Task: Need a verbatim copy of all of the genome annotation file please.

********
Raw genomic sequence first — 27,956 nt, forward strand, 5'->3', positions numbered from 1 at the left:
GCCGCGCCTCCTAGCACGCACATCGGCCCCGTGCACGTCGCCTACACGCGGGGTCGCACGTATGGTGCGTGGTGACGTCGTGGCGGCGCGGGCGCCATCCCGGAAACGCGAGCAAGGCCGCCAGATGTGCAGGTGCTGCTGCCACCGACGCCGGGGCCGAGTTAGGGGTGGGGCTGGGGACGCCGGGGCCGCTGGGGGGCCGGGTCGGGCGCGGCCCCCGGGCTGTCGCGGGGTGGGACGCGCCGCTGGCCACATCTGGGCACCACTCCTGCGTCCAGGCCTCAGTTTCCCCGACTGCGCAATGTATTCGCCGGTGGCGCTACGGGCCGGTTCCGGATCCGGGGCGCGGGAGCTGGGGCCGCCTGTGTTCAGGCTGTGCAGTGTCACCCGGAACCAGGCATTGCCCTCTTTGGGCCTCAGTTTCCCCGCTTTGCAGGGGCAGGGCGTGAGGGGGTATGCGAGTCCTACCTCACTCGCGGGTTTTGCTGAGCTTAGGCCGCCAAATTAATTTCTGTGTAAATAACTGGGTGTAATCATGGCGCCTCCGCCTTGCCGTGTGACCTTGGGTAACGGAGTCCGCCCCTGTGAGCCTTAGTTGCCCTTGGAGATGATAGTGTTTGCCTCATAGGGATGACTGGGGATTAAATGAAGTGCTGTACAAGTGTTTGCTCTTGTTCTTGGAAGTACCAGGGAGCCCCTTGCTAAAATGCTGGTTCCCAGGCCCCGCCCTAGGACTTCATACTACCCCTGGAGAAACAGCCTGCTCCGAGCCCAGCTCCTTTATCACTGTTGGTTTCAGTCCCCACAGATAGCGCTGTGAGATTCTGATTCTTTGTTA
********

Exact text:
Raw genomic sequence first — 27,956 nt, forward strand, 5'->3', positions numbered from 1 at the left:
GCCGCGCCTCCTAGCACGCACATCGGCCCCGTGCACGTCGCCTACACGCGGGGTCGCACGTATGGTGCGTGGTGACGTCGTGGCGGCGCGGGCGCCATCCCGGAAACGCGAGCAAGGCCGCCAGATGTGCAGGTGCTGCTGCCACCGACGCCGGGGCCGAGTTAGGGGTGGGGCTGGGGACGCCGGGGCCGCTGGGGGGCCGGGTCGGGCGCGGCCCCCGGGCTGTCGCGGGGTGGGACGCGCCGCTGGCCACATCTGGGCACCACTCCTGCGTCCAGGCCTCAGTTTCCCCGACTGCGCAATGTATTCGCCGGTGGCGCTACGGGCCGGTTCCGGATCCGGGGCGCGGGAGCTGGGGCCGCCTGTGTTCAGGCTGTGCAGTGTCACCCGGAACCAGGCATTGCCCTCTTTGGGCCTCAGTTTCCCCGCTTTGCAGGGGCAGGGCGTGAGGGGGTATGCGAGTCCTACCTCACTCGCGGGTTTTGCTGAGCTTAGGCCGCCAAATTAATTTCTGTGTAAATAACTGGGTGTAATCATGGCGCCTCCGCCTTGCCGTGTGACCTTGGGTAACGGAGTCCGCCCCTGTGAGCCTTAGTTGCCCTTGGAGATGATAGTGTTTGCCTCATAGGGATGACTGGGGATTAAATGAAGTGCTGTACAAGTGTTTGCTCTTGTTCTTGGAAGTACCAGGGAGCCCCTTGCTAAAATGCTGGTTCCCAGGCCCCGCCCTAGGACTTCATACTACCCCTGGAGAAACAGCCTGCTCCGAGCCCAGCTCCTTTATCACTGTTGGTTTCAGTCCCCACAGATAGCGCTGTGAGATTCTGATTCTTTGTTA